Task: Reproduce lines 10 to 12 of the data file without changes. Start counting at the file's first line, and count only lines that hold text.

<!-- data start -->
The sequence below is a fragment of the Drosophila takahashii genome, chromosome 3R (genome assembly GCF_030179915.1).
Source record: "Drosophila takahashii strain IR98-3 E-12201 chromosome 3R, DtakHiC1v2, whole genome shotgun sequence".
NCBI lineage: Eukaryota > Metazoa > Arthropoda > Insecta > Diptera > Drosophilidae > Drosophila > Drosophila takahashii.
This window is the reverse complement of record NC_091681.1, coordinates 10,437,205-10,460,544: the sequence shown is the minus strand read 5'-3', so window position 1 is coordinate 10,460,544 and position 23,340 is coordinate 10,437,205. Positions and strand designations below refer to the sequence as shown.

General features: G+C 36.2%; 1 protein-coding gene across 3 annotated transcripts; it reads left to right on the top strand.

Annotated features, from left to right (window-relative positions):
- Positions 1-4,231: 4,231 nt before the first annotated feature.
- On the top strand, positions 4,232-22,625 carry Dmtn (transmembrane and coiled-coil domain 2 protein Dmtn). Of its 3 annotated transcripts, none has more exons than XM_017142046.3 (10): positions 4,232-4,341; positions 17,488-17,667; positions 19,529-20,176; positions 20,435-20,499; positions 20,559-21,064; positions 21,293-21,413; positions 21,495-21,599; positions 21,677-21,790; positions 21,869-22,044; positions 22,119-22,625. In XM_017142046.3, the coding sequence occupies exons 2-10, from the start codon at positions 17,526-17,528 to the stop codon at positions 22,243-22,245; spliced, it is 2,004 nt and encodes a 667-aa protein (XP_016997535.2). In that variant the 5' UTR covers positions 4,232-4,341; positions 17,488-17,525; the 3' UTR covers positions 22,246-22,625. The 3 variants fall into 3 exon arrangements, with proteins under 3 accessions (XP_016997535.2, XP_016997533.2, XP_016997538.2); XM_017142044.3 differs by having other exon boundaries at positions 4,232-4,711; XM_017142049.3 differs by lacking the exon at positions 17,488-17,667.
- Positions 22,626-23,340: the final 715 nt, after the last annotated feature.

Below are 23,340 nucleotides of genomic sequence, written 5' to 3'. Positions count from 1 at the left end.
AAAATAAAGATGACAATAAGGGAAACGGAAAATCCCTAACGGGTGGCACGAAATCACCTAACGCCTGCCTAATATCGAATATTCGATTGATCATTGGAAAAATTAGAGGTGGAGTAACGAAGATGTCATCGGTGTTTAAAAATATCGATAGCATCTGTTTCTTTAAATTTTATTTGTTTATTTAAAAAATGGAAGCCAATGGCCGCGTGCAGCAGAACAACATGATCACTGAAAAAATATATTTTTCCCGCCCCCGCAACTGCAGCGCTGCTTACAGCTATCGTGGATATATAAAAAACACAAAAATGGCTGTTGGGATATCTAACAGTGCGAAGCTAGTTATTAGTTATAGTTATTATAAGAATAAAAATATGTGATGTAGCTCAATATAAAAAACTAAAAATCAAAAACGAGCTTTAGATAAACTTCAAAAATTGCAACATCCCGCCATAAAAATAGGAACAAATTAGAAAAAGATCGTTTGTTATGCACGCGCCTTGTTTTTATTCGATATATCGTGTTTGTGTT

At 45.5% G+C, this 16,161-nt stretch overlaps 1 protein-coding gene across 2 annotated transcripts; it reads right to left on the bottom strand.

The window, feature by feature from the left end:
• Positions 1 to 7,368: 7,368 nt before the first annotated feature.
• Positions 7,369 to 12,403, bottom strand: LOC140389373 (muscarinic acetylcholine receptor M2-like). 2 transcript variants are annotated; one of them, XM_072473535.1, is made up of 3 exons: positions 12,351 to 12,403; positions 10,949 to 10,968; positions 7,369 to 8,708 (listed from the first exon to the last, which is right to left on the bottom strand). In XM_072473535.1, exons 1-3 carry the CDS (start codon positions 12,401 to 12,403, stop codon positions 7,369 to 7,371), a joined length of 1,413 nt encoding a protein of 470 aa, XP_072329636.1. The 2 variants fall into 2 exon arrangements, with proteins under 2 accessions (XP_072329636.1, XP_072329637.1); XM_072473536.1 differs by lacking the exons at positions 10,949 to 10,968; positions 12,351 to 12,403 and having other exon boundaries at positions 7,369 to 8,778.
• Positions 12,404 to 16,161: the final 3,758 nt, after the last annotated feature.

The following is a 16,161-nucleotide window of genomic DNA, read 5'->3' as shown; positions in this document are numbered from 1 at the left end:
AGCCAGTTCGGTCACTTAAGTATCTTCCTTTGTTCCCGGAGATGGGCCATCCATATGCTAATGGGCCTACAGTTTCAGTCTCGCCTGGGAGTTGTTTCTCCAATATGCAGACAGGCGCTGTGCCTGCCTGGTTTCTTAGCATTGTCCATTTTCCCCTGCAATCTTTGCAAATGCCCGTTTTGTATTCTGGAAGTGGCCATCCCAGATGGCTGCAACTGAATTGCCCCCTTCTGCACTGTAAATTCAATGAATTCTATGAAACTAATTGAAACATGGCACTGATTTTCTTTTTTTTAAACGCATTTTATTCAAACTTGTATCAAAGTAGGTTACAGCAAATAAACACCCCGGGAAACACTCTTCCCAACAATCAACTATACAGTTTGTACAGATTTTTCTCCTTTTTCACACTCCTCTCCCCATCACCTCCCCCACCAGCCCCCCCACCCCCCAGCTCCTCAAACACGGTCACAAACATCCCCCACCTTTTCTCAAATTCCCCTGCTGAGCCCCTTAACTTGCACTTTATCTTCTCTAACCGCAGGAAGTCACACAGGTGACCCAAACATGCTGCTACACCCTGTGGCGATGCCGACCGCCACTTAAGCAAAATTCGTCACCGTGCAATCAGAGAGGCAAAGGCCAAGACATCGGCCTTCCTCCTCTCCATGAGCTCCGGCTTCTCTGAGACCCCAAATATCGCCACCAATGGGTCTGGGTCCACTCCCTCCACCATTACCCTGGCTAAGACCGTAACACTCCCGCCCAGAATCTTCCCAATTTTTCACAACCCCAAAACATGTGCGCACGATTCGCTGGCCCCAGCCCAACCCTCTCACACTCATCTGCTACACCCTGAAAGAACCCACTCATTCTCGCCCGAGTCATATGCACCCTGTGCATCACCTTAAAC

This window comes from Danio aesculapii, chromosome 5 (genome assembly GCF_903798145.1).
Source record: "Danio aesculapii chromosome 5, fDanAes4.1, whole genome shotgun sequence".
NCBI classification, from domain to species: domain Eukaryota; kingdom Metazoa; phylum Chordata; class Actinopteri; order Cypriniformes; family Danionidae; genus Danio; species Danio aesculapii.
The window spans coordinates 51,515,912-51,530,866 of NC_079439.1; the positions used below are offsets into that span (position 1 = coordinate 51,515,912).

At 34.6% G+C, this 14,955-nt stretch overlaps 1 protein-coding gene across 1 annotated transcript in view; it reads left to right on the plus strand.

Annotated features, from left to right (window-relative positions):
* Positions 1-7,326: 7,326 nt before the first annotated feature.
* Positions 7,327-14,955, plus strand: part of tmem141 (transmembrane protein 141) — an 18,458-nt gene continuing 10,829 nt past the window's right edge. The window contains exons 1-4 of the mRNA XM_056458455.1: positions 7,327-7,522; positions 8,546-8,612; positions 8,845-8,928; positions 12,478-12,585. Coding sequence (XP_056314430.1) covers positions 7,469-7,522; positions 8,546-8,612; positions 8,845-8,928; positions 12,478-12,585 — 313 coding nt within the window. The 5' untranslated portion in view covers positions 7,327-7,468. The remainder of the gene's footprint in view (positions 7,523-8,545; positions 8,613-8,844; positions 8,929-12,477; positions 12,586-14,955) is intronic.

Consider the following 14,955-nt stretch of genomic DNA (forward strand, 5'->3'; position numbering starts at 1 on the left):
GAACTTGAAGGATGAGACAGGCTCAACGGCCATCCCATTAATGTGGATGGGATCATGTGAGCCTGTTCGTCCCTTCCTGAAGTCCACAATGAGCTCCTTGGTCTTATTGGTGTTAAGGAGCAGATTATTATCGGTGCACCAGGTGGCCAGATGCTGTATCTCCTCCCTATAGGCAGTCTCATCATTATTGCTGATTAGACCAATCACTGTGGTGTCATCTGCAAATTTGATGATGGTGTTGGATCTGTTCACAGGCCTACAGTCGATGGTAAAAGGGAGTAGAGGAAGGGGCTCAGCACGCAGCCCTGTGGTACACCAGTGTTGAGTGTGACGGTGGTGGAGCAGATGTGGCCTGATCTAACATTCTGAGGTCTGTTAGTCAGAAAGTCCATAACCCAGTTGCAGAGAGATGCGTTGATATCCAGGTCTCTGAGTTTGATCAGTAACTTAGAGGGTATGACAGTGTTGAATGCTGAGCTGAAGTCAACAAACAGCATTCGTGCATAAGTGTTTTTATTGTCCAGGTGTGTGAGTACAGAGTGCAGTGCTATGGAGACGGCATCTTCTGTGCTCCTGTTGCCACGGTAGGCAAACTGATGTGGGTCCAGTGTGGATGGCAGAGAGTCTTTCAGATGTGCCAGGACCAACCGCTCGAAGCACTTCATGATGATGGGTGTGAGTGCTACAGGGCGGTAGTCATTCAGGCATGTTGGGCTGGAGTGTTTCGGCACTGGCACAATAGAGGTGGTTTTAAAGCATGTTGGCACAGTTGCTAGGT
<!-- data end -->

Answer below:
Below are 23,340 nucleotides of genomic sequence, written 5' to 3'. Positions count from 1 at the left end.
AAAATAAAGATGACAATAAGGGAAACGGAAAATCCCTAACGGGTGGCACGAAATCACCTAACGCCTGCCTAATATCGAATATTCGATTGATCATTGGAAAAATTAGAGGTGGAGTAACGAAGATGTCATCGGTGTTTAAAAATATCGATAGCATCTGTTTCTTTAAATTTTATTTGTTTATTTAAAAAATGGAAGCCAATGGCCGCGTGCAGCAGAACAACATGATCACTGAAAAAATATATTTTTCCCGCCCCCGCAACTGCAGCGCTGCTTACAGCTATCGTGGATATATAAAAAACACAAAAATGGCTGTTGGGATATCTAACAGTGCGAAGCTAGTTATTAGTTATAGTTATTATAAGAATAAAAATATGTGATGTAGCTCAATATAAAAAACTAAAAATCAAAAACGAGCTTTAGATAAACTTCAAAAATTGCAACATCCCGCCATAAAAATAGGAACAAATTAGAAAAAGATCGTTTGTTATGCACGCGCCTTGTTTTTATTCGATATATCGTGTTTGTGTT

At 45.5% G+C, this 16,161-nt stretch overlaps 1 protein-coding gene across 2 annotated transcripts; it reads right to left on the bottom strand.